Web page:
HISTORY, ROMANCE AND...CATS!
Grace Elliot leads a double life as a vet by day and author of intelligent historical fiction by night. Grace is an avid reader and believes that smart people need to read romance - as an antidote to the modern world!
Grace is also obsessed by all things feline.
My eldest son
is working on the pieces for his final show of his fine art degree. Hopefully,
this June he will graduate from art school and start earning a living as a
professional artist. So it is with interest that I discovered the collective
terms for a group of artists is a ‘misbelief’.
This is one
of those terms (a ‘misbelief of artists’) that make me think there was more
humour around in the Middle Ages than we give credit for. The term ‘misbelief’
derives from the need of an artist to make a living (son take note!) and
flatter the sitter. Thus, the corpulent patron appeared more svelte, and thin,
reedy, clients were gifted broader shoulders and sturdier chests.
The job of
the artist was to flatter – in exchange for which a pleased patron would be
more likely to give employment in future. This makes sense because human nature
dictates that no one wants to be remembered by posterity as looking anything
less than your best.
artist could conjure beauty where there was none, and rendered an image of the
sitter as they wanted the world to see them.
Perhaps one of the most famous
examples, which also backfired, is Holbein’s portrait of Anne of Cleves.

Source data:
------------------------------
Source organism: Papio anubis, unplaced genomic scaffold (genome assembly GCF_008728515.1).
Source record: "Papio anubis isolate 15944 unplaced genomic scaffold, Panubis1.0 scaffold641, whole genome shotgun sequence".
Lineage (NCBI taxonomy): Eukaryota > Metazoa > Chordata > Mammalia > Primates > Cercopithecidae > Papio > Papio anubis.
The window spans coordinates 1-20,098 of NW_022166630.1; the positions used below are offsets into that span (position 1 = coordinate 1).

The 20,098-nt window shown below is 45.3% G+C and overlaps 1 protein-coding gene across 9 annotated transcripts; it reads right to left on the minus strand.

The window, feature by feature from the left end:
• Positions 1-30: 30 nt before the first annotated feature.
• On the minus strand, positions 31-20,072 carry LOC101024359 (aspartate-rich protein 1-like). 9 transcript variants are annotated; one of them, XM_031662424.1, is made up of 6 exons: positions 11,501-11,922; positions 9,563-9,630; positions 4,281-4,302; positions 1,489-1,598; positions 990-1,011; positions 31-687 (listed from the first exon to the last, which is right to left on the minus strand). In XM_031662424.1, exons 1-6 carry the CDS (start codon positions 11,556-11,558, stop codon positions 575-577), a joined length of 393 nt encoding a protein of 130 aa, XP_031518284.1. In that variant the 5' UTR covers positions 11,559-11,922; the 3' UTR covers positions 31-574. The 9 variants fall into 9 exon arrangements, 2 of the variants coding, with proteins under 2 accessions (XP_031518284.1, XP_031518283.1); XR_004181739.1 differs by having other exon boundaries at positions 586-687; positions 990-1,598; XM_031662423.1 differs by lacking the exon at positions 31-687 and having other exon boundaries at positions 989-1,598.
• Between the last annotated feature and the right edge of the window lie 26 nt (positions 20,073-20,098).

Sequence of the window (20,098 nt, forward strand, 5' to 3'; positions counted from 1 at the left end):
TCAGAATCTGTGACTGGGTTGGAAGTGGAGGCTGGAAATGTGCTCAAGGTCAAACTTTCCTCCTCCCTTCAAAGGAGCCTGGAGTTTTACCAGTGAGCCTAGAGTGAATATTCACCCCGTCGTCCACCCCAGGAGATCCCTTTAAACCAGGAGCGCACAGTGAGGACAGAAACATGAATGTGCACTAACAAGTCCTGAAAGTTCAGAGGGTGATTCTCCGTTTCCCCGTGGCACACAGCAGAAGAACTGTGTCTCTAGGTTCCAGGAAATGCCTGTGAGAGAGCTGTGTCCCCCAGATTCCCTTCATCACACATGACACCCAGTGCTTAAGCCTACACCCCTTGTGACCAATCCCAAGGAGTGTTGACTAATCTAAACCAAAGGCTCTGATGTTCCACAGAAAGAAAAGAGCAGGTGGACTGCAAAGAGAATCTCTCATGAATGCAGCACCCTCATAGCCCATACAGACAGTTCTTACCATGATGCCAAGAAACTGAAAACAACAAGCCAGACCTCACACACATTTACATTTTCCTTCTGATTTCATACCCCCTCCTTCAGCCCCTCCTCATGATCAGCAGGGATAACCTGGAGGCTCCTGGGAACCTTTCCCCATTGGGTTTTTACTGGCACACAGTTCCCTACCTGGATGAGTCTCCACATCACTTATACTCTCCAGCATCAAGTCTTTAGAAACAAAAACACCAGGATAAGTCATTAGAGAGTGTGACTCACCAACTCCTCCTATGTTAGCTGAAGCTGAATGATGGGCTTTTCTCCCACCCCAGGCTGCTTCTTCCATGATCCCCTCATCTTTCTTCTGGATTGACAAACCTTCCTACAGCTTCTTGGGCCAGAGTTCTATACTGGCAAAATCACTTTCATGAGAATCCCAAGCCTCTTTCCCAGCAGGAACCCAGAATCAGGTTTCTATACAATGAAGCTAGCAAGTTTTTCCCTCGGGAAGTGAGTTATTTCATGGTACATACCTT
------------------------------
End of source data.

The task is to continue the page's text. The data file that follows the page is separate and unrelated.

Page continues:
Anne of Cleves, by Holbein the Younger
unfamiliar with the story, after the death of Queen Jane after the birth of
Edward, King Henry VIII was now ready to marry again and on the prowl for his fourth
wife. The ageing King still considered himself something of a catch, and whilst
he understood the importance of making a good political match, it was a basic
requirement that his future wife was beautiful.
despatched his court painter, Hans Holbein, to paint portraits of the likeliest
candidates. One portrait depicted a serene lady dressed in red and gold,
looking ethereal and regal. Henry fell in love with this woman, Anne of Cleves,
and married her.
Unfortunately, the reality of of Henry’s ‘Flanders mare’ fell
far short of the expectation raised by the portrait, he felt grossly misled,
and the marriage ended in divorce.
Detail from the painting of Christina of Denmark
is less well known is Holbein’s portrait of another princess, Christina of
Denmark. She is shown looking dour and plain, dressed in mourning black. Not
surprisingly Henry overlooked her as not attractive enough – a lucky escape
interesting is that other portraits of Christina show her looking much more
approachable and pretty. I can’t help suspecting she played the portrait game
to her own ends, by putting forward an unappealing façade to put Henry off!
Christina of Denmark as a girl
painters must find their own path and balance flattery with truth if they are
to make a living. I suppose painting a realistic picture is all very well, but
the chances are you won’t get repeat trade…then as now.